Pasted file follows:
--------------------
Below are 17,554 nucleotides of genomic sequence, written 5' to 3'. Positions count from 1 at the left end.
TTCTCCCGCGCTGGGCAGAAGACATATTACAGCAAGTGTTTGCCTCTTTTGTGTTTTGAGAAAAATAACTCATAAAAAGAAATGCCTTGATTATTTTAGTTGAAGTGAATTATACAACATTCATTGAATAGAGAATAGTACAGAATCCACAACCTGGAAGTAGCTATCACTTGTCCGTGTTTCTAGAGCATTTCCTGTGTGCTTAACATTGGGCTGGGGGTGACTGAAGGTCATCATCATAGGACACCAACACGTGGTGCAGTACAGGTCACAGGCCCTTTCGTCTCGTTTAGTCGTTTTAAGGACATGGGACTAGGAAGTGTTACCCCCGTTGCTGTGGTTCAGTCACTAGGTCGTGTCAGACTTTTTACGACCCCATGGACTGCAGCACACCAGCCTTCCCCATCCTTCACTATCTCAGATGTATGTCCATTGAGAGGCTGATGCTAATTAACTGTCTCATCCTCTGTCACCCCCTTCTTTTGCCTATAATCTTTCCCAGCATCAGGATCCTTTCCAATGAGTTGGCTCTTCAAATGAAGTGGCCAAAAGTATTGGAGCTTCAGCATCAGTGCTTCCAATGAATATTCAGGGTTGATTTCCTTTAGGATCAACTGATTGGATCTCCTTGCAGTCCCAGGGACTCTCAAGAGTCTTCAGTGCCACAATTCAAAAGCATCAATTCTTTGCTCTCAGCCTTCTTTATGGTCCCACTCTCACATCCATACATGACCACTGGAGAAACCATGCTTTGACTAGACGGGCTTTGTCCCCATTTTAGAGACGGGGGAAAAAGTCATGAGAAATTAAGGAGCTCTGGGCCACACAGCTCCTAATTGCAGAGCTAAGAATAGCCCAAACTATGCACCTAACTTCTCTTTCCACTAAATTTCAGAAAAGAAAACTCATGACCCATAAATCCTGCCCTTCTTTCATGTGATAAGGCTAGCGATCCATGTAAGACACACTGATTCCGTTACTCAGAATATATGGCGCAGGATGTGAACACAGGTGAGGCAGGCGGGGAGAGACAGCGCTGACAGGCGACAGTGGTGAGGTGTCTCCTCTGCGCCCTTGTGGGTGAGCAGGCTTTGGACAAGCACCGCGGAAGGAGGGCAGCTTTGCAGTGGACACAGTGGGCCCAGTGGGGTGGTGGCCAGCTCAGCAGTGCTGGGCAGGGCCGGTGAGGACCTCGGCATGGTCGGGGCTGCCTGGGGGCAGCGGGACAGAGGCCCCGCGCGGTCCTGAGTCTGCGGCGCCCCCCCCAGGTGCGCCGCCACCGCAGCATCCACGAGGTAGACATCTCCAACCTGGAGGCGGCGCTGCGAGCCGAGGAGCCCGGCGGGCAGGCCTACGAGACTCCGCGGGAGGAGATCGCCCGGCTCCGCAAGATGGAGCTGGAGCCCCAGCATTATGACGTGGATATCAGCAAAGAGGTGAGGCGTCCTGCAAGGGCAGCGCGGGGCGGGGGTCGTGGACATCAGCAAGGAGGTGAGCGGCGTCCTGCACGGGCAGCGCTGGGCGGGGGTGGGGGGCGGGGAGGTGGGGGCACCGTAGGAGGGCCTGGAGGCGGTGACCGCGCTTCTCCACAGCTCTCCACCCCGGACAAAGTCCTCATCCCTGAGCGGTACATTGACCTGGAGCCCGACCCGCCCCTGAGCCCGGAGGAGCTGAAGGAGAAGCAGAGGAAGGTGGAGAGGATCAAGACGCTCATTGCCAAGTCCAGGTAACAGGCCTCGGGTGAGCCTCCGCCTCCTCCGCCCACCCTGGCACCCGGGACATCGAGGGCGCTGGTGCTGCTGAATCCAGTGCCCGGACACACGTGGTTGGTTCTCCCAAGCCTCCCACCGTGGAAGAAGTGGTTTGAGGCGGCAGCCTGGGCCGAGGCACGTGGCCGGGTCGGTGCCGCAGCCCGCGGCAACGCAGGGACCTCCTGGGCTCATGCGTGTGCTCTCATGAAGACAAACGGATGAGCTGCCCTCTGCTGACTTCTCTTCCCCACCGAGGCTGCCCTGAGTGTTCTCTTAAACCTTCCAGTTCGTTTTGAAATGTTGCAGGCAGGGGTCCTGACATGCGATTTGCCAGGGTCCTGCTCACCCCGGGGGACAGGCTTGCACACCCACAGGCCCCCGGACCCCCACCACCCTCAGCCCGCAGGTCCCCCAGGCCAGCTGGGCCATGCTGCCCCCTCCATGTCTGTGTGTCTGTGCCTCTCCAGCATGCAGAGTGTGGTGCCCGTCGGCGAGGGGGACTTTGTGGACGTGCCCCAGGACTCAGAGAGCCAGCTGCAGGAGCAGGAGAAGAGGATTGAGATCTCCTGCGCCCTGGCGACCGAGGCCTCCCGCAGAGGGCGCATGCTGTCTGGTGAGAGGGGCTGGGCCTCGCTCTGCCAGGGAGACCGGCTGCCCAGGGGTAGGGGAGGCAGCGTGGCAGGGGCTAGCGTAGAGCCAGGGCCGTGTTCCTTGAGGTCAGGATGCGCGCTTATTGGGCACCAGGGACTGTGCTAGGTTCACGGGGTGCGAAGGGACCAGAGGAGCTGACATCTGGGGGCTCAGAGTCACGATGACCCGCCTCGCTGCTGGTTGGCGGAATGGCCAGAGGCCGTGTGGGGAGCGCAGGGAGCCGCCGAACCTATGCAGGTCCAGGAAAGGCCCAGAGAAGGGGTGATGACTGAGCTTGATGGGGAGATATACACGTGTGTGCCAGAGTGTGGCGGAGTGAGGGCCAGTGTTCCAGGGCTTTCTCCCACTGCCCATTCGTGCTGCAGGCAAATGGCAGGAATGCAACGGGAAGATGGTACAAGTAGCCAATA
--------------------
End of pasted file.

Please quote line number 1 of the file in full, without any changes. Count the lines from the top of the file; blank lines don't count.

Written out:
Below are 17,554 nucleotides of genomic sequence, written 5' to 3'. Positions count from 1 at the left end.